You will need the chemical equations above and you will need to recall the definitions of \(K_a\) and \(pK_a\), as well as \(pH\) to complete this task. Recall that \(pK_a = - \log K_a\) and \(pH = - \log [H^+]\). The \(K_a\) is the equilibrium constant for the chemical equation. Use an I.C.E. table to calculate the amount of hydrogen ion at equilibrium.


    The pH of pure water is 7. The pH of 0.1 M \(\ce{ZnSO4}\) depends only on the concentration of the Zn aquo complex that forms after dissociation of \(\ce{ZnSO4}\) to \(\ce{Zn^2+}\) and \(\ce{SO4^2-}\). We can use the I.C.E method to determine that the concentration of hydrogen ion at equilibrium is approximately \(3.2 \times 10^{-6}\) after 0.1M \(\ce{Zn^2+}\) is initially added to water. This gives approximately \(pH = 5.5\).

    Exercise \(\PageIndex{3}\)

    Transition metals dramatically decrease solution pH compared to pure water. On the other hand, alkali metals do not significantly affect pH.

    a) Based on this information, what can you conclude about the relative covalent nature of water’s interactions with transition metals compared to alkali metals?

    b) Rationalize this based on the element's position on the periodic table and their consequent electron configurations.


    a) transition metals form more covalent bonds with water, while alkali metal's interactions are more electrostatic in character.

    b) transition metals have partially-filled d subshells, while alkali metals have the electron configurations of the nobel gases. Perhaps the nobel gas electron configuration makes covalent bonding unfavorable, while partially filled d-orbitals enables productive bonding interactions with ligands.

    Exercise \(\PageIndex{4}\)

    When a transition metal binds to a Cys side chain, it usually binds to the thiolate anion form of this side chain. Explain why the Cys loses its proton when a metal ion binds. Use drawings to describe what happens to the \(pK_a\) of the thiol hydrogen.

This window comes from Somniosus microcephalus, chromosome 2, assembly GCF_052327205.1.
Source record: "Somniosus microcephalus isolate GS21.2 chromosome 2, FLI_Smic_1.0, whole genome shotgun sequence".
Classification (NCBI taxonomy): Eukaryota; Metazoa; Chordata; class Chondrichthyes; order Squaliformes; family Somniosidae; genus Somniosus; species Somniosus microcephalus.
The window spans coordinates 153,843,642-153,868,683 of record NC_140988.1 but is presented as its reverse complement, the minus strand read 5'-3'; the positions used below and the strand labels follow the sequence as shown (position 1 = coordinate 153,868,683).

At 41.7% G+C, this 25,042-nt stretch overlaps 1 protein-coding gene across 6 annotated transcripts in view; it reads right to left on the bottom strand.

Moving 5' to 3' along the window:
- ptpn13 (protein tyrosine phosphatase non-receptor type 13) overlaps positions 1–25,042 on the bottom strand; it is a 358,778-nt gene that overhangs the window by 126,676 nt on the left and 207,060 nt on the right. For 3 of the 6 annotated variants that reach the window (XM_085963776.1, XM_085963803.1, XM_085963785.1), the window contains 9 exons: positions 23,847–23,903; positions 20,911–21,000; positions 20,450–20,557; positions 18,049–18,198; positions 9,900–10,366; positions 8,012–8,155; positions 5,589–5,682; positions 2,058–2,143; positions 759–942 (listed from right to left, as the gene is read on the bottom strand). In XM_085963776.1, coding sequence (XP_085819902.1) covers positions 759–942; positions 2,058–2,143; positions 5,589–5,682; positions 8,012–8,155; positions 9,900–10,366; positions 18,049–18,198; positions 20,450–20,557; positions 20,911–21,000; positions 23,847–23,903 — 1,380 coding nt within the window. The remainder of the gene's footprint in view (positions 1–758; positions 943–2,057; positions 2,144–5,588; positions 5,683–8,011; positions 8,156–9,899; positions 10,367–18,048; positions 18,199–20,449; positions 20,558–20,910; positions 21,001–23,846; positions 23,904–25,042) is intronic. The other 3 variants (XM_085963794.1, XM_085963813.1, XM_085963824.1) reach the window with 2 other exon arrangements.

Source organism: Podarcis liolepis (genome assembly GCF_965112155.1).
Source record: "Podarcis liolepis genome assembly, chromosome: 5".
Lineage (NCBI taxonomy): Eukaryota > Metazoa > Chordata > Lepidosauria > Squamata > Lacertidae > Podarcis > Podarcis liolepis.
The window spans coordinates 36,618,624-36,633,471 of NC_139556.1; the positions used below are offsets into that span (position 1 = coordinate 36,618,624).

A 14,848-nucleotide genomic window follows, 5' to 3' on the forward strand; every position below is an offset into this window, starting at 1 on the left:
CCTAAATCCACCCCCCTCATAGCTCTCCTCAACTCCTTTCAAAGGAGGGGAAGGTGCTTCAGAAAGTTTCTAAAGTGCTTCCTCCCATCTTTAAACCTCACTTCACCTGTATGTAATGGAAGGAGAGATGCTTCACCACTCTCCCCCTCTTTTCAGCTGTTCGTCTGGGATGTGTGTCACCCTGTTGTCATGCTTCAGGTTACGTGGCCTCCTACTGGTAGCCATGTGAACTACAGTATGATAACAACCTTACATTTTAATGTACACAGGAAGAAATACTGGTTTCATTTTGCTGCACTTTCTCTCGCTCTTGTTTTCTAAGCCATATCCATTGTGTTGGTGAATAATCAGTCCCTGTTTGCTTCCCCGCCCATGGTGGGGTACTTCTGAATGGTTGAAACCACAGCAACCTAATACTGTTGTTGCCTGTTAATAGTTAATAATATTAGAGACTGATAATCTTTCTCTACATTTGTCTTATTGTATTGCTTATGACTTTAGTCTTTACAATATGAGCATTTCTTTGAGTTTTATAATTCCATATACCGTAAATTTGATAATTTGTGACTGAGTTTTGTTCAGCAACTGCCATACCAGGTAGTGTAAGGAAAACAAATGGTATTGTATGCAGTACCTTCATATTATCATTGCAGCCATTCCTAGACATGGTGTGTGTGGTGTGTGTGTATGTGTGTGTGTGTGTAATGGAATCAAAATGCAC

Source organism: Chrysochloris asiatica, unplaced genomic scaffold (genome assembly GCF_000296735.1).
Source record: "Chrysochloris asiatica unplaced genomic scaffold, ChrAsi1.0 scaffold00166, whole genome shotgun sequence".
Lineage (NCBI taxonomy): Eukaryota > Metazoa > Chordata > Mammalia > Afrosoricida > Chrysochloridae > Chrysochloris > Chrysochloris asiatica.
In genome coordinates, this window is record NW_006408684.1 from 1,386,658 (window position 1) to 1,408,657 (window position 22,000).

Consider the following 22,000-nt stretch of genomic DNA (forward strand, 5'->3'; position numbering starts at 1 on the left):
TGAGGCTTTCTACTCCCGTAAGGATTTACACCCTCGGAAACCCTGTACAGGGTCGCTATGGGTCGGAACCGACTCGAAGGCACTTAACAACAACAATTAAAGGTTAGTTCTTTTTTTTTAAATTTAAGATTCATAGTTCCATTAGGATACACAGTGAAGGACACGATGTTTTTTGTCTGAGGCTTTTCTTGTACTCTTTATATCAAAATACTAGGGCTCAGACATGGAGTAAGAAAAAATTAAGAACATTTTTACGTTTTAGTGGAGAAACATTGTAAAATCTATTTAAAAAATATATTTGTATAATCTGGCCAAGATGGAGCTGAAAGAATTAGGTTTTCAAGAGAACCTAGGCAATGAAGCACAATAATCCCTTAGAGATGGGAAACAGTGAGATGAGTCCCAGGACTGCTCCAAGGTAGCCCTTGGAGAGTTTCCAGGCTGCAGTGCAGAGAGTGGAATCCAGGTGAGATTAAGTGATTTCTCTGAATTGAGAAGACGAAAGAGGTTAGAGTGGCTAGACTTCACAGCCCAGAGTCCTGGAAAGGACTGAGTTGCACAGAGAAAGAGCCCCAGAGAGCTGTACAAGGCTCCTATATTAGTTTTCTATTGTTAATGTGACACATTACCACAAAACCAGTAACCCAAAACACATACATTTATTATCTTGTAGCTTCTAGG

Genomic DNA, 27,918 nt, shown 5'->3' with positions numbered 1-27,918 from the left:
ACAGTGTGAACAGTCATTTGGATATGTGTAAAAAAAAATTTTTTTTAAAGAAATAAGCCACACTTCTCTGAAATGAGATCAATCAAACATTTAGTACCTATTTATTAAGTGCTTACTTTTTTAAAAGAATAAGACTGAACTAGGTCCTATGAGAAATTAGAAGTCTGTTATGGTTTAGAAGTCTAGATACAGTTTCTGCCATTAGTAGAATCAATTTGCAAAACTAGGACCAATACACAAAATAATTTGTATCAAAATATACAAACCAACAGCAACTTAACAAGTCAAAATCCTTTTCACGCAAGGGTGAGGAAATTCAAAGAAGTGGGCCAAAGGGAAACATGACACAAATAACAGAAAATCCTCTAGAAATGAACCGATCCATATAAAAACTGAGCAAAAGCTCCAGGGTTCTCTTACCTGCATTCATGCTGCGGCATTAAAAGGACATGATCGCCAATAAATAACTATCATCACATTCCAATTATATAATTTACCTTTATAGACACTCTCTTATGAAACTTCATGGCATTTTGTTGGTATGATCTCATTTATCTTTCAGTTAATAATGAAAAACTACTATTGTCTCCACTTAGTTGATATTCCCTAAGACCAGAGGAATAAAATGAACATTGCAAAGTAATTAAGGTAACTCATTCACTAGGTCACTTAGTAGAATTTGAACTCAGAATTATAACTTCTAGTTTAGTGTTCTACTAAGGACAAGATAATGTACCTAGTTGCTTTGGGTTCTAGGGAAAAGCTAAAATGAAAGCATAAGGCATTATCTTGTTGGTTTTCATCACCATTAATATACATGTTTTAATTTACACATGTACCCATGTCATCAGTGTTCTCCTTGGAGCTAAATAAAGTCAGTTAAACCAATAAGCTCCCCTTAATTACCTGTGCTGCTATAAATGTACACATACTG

A cystein side chain has a thiol (R-SH) group. Recall that thiols behave similarly to alcohols, but thiols are more acidic than alcohols.


    Bonding of a cystein S to a metal ion would weaken the S-H bond and increase the acidity of that proton (it's pKa would decrease). In bilogical conditions, near neutral pH, this bonding could decrease the pKa of the thiol group so much that the H is lost to give the conjugate base thiolate bound to the metal.

    Biological hydrolysis2

    Above you learned how metals can act as Lewis Acids to increase the acidity of a bound water molecule (or other ligand). This modulation of water's \(pK_a\) can be really useful to catalyze reactions in which hydroxide ion is a reactant. The enzyme carbonic anhydrase (CA) is a prime example of how biology uses this property to catalyze an important biological acid/base reaction. CA is the enzyme that converts \(\ce{CO2}\) into bicarbonate (\(\ce{HCO3^-}\)) very quickly. This is important in the blood to get to \(\ce{CO2}\) to the lungs to be exhaled. Conversion of \(\ce{CO2}\) to bicarbonate is also important in production of the aqueous fluid of eye and other secretions; and CA is an important drug target for treatment of glaucoma.

    Screen Shot 2019-10-24 at 11.52.45 AM.png